24 February 2009 ~ 3 Comments

Resisting Toilet Training

As toddlers and young children grow into teens and young adults, family members, teachers, and other caregivers become more and more concerned about resistance to toilet training. Changing a soiled diaper for a five-year-old is only a minor inconvenience, but changing a soiled diaper for a twenty-five-year-old can be quite a challenge. Why do some people with autism resist toilet training?

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The reasons behind resisting toilet training vary greatly. It is certainly helpful to take time to determine the root cause(s) of the resistance. When we know the barriers, we are more able to develop an effective strategy for helping our friends with autism develop this critical self-help skill.

Some people with autism do not notice the cues our bodies provide in advance. In some cases, people may notice the discomfort, but not recognize the discomfort is a signal that should not be ignored. Some individuals cannot effectively communicate their need to use the restroom, so they have occasional accidents. Some are not motivated to move beyond the usual method of having a bowel movement in a diaper. Some individuals do not seem to notice or care if they have a toileting accident. Some people with autism strongly resist changes in routine, even if sticking with a routine results in soiled pants. Some people are being purposefully defiant, while others thrive on the attention and reaction of adults around them when they have an accident. And some people with autism with extreme auditory sensitivities avoid toilets and bathrooms at all costs because of the sudden loud noises.

An articulate adult with autism shared these thoughts after being assured I would protect her identity. My friend wrote, “I know this sounds very bizarre, but the thought of sitting on a toilet is horrifying to me. I guess it is similar to a young child imagining monsters under the bed. To me, a toilet is like a loud, gurgling, bottomless pit. I feel as if I will be sucked down into oblivion if I sit on a toilet. As strange as this seems, it is easier for me to wear adult diapers, changing them as soon as I can after a bowel movement, than to tolerate sitting on a toilet.”

Another adult shared a surprising insight about diapers. He said he had never told anyone about his strong preference for snug, tight-fitting underwear, a preference that paralleled his overwhelming need for deep pressure, tight-fitting boots and clothing, and tightly wrapped covers when sleeping at night. My friend “confessed” that he wore adult diapers to help with the need for snugness. When other viable options such as compression sports shorts came on the market, he was able to make that switch.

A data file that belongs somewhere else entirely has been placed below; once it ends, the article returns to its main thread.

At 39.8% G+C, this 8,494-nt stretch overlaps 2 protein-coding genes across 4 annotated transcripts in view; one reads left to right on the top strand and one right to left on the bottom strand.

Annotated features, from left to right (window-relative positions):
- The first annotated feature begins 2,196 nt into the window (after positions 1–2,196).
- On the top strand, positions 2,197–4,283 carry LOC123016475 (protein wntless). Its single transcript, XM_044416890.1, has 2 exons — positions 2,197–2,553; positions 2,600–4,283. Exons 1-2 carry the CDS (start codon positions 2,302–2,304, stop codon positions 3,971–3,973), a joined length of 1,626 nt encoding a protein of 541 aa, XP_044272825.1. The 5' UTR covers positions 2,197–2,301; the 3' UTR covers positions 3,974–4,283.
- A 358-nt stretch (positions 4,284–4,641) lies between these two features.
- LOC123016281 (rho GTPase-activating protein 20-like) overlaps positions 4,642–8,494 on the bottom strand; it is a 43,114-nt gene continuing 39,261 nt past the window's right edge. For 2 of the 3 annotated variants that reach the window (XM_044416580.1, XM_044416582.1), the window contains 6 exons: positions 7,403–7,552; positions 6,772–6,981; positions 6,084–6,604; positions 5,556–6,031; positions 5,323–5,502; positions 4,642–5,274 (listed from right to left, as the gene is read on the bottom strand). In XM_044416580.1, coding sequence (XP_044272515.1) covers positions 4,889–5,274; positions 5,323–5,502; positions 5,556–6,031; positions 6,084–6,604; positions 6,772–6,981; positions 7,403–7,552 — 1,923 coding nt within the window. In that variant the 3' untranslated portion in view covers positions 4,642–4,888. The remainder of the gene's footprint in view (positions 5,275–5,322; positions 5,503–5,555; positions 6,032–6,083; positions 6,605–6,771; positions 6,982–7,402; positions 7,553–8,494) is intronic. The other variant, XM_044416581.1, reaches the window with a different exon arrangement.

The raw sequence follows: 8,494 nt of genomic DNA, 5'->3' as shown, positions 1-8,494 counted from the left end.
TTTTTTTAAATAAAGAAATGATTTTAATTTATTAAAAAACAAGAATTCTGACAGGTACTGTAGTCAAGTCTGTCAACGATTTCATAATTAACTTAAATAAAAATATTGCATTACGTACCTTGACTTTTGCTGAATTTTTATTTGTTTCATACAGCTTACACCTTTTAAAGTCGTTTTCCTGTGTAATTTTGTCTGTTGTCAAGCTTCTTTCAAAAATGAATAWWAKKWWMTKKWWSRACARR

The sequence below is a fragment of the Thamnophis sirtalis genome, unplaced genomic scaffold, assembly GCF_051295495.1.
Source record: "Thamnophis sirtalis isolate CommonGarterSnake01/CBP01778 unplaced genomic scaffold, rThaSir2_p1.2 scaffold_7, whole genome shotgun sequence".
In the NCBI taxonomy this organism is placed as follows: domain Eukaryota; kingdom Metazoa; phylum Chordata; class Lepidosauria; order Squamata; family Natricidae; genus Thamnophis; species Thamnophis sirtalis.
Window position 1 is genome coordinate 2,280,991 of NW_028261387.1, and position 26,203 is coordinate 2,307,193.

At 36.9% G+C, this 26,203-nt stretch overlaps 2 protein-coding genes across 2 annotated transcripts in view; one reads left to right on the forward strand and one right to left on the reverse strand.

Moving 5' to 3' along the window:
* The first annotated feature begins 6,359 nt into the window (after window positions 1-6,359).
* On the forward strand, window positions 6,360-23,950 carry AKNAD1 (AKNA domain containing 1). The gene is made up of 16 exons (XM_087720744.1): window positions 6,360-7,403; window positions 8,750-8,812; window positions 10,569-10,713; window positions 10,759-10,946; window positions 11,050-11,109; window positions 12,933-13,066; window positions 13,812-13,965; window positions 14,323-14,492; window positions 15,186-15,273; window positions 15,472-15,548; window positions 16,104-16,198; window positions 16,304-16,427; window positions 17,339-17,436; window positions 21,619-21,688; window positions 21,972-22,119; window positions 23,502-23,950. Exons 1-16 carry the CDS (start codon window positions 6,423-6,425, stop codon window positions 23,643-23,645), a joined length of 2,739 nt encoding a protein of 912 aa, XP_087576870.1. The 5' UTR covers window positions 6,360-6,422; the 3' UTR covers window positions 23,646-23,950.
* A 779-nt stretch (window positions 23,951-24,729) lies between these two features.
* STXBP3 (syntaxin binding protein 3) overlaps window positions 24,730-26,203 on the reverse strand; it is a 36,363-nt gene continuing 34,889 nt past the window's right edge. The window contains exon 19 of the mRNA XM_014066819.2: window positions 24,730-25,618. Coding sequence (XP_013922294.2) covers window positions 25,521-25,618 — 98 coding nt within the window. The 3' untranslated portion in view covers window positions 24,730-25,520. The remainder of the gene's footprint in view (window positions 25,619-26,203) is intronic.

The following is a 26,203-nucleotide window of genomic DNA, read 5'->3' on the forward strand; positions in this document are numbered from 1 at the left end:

TIP FOR THE DAY. Even if none of the scenarios mentioned above seem logical to us, we need to realize that individuals with autism do not always view the world through the same lens as more “neuro-typical” people.

NOTE TO READERS AND LISTENERS: I am Cathy Knoll, a board certified music therapist and long-time friend of many folks with autism. At FAQautism.com we are committed to providing free, practical, everyday tips for making life better for people with autism. Feel free to send me a confidential email at talk@FAQautism.com with your thoughts or challenging situations or innovative solution. And don’t forget to check out our website for a wealth of ideas and a glimpse into the world of autism. http://FAQautism.com

3 Responses to “Resisting Toilet Training”

  1. Carol 3 November 2009 at 11:24 am Permalink

    My son and daughter-in-law made the decision not to have my grandson circumcised even before he was born. Then, shortly after his first birthday, he was diagnosed with autism. He will soon be four. My son is looking ahead at what it will be like when he is older trying to clean and properly take care of his hygene. He thinks my grandson should be circumcised now. The daughter-in-law is still against it. However, she is willing to listen or read about the advantages of having this procedure done. I am not a advocate of having every boy circumcised, but in his case, I believe it should be done and the sooner the better. Do you have any literature or facts on the subject?
    Thank you,
    Carol

  2. Cathy 4 November 2009 at 2:28 am Permalink

    Hello, Carol. I do not have literature or research on the subject readily available. Some parents of my students with autism have encountered similar issues. Some have chosen to proceed with circumcision and others have chosen not to do so. Most made their decisions based on consultation with their medical doctors about the pros and cons. Because the broad range in autism of abilities related to self-care and hygiene, it is often difficult to predict a person’s ability to take care of personal needs, or their interest in personal care.

  3. margie ferguson 16 November 2012 at 9:38 pm Permalink

    Does anyone know how to toilet train an adult with autism or know of any sites that may help. I have an adult patient with this problem and the family is really struggling with this. The patient is toileted every hour yet is incontinent in between time. The patient wears a brief. Any help would be appreciated. Thank you


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